Fluxfusion anomaly test and bosonic topological crystalline insulators
Here, we introduce a method, dubbed the fluxfusion anomaly test, to detect certain anomalous symmetry fractionalization patterns in twodimensional symmetryenriched topological (SET) phases. We focus on bosonic systems with Z2 topological order and a symmetry group of the form G=U(1)xG', where G' is an arbitrary group that may include spatial symmetries and/or time reversal. The anomalous fractionalization patterns we identify cannot occur in strictly d=2 systems but can occur at surfaces of d=3 symmetryprotected topological (SPT) phases. This observation leads to examples of d=3 bosonic topological crystalline insulators (TCIs) that, to our knowledge, have not previously been identified. In some cases, these d=3 bosonic TCIs can have an anomalous superfluid at the surface, which is characterized by nontrivial projective transformations of the superfluid vortices under symmetry. The basic idea of our anomaly test is to introduce fluxes of the U(1) symmetry and to show that some fractionalization patterns cannot be extended to a consistent action of G' symmetry on the fluxes. For some anomalies, this can be described in terms of dimensional reduction to d=1 SPT phases. We apply our method to several different symmetry groups with nontrivial anomalies, including G=U(1)×Z ^{T} _{2} and G=U(1)×Z ^{P} _{2}, where Z ^{T}more »
 Authors:

^{[1]};
^{[2]}
 Univ. of Colorado, Boulder, CO (United States)
 California Inst. of Technology (CalTech), Pasadena, CA (United States)
 Publication Date:
 Grant/Contract Number:
 SC0014415; FG0210ER46686
 Type:
 Published Article
 Journal Name:
 Physical Review. X
 Additional Journal Information:
 Journal Volume: 6; Journal Issue: 4; Journal ID: ISSN 21603308
 Publisher:
 American Physical Society
 Research Org:
 Univ. of Colorado, Boulder, CO (United States)
 Sponsoring Org:
 USDOE
 Country of Publication:
 United States
 Language:
 English
 Subject:
 70 PLASMA PHYSICS AND FUSION TECHNOLOGY; 36 MATERIALS SCIENCE
 OSTI Identifier:
 1328821
 Alternate Identifier(s):
 OSTI ID: 1361687
Hermele, Michael, and Chen, Xie. Fluxfusion anomaly test and bosonic topological crystalline insulators. United States: N. p.,
Web. doi:10.1103/PhysRevX.6.041006.
Hermele, Michael, & Chen, Xie. Fluxfusion anomaly test and bosonic topological crystalline insulators. United States. doi:10.1103/PhysRevX.6.041006.
Hermele, Michael, and Chen, Xie. 2016.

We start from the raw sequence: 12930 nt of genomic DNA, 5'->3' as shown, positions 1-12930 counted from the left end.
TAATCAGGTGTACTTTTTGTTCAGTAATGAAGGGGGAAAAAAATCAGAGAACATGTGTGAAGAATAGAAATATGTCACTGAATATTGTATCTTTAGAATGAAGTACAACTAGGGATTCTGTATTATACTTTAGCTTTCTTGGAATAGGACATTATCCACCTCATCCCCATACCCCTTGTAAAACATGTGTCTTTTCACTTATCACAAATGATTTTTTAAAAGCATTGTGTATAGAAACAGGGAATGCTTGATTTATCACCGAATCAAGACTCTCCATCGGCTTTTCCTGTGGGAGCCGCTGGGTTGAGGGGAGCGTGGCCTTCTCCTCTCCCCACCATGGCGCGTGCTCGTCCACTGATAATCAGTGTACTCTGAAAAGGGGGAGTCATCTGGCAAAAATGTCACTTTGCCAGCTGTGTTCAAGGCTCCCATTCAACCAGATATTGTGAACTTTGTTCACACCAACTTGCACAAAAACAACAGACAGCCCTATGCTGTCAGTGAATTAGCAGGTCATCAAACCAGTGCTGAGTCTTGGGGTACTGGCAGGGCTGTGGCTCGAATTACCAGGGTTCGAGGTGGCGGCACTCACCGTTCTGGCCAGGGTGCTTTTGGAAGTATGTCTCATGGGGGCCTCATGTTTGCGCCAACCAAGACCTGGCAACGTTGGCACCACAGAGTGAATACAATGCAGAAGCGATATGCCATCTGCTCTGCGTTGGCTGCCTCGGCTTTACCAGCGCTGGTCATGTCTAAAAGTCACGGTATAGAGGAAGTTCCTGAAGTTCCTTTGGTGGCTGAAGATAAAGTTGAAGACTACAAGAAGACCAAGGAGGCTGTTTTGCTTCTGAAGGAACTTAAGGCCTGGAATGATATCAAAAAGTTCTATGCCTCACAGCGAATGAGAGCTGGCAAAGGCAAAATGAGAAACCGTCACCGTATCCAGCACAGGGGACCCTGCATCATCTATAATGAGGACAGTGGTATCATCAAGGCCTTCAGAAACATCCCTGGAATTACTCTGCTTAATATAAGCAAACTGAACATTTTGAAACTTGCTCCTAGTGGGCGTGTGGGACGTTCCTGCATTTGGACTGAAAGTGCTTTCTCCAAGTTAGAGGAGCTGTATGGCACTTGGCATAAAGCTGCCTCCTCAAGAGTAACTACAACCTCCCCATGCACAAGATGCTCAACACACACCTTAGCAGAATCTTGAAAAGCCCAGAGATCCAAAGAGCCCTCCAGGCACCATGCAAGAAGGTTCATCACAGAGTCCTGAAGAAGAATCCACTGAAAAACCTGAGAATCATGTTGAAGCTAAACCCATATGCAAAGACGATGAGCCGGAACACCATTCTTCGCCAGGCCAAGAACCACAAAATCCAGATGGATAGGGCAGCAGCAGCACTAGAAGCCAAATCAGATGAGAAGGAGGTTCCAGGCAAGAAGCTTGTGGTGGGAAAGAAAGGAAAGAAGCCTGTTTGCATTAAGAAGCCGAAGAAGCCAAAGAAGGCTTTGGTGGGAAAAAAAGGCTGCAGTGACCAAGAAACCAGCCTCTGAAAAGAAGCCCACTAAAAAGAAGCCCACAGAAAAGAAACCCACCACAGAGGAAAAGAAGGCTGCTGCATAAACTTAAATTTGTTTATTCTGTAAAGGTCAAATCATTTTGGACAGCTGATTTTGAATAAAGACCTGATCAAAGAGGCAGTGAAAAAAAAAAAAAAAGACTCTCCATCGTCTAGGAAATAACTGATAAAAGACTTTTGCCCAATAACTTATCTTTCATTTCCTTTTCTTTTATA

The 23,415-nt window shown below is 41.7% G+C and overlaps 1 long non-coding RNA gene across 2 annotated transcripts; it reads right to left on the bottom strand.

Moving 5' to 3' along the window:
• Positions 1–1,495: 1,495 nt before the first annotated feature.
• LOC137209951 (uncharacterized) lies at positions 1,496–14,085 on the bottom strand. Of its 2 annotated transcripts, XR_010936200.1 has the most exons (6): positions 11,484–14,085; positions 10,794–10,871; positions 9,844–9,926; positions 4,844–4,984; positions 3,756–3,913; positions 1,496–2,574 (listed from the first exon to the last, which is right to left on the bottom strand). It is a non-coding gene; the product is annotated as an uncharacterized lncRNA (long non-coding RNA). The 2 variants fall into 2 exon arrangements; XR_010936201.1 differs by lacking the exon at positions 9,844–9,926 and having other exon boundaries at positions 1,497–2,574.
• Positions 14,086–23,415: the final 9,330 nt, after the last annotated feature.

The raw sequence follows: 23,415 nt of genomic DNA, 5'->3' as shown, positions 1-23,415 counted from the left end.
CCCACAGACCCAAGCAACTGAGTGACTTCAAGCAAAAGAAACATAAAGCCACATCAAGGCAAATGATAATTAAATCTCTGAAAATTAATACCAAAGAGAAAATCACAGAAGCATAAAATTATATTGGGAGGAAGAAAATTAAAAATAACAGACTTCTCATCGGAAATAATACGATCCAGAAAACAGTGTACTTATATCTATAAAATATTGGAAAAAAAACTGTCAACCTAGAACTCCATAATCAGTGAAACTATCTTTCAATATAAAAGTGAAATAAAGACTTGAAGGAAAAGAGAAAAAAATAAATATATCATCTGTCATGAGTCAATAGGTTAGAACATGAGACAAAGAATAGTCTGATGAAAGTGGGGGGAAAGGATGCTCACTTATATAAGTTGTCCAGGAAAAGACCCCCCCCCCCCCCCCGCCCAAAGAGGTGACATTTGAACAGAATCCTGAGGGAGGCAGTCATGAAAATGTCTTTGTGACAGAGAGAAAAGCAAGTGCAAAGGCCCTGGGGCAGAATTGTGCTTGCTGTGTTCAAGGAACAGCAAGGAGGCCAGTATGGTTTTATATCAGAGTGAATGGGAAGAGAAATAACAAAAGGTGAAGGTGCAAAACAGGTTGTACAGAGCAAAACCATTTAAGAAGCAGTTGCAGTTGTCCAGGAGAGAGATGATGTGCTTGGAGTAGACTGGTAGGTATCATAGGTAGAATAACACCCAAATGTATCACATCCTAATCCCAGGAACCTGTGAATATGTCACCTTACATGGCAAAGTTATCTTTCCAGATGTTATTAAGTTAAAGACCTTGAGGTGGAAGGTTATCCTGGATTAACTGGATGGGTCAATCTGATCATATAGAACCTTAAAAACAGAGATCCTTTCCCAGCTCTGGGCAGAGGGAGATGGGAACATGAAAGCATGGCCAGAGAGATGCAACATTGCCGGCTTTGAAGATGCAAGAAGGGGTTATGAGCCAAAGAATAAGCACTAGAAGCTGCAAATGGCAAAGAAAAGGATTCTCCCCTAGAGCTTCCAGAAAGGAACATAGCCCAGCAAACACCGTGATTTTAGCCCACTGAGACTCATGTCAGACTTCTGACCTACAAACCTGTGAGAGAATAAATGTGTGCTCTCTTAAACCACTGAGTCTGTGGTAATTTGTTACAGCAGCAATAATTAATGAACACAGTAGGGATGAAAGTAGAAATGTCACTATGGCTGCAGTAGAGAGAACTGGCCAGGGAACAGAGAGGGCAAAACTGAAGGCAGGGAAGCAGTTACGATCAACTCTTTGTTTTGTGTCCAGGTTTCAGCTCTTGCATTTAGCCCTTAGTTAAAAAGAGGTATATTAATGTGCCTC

"Fluxfusion anomaly test and bosonic topological crystalline insulators". United States.
doi:10.1103/PhysRevX.6.041006.
@article{osti_1328821,
title = {Fluxfusion anomaly test and bosonic topological crystalline insulators},
author = {Hermele, Michael and Chen, Xie},
abstractNote = {Here, we introduce a method, dubbed the fluxfusion anomaly test, to detect certain anomalous symmetry fractionalization patterns in twodimensional symmetryenriched topological (SET) phases. We focus on bosonic systems with Z2 topological order and a symmetry group of the form G=U(1)xG', where G' is an arbitrary group that may include spatial symmetries and/or time reversal. The anomalous fractionalization patterns we identify cannot occur in strictly d=2 systems but can occur at surfaces of d=3 symmetryprotected topological (SPT) phases. This observation leads to examples of d=3 bosonic topological crystalline insulators (TCIs) that, to our knowledge, have not previously been identified. In some cases, these d=3 bosonic TCIs can have an anomalous superfluid at the surface, which is characterized by nontrivial projective transformations of the superfluid vortices under symmetry. The basic idea of our anomaly test is to introduce fluxes of the U(1) symmetry and to show that some fractionalization patterns cannot be extended to a consistent action of G' symmetry on the fluxes. For some anomalies, this can be described in terms of dimensional reduction to d=1 SPT phases. We apply our method to several different symmetry groups with nontrivial anomalies, including G=U(1)×ZT2 and G=U(1)×ZP2, where ZT2 and ZP2 are timereversal and d=2 reflection symmetry, respectively.},
doi = {10.1103/PhysRevX.6.041006},
journal = {Physical Review. X},
number = 4,
volume = 6,
place = {United States},
year = {2016},
month = {10}
}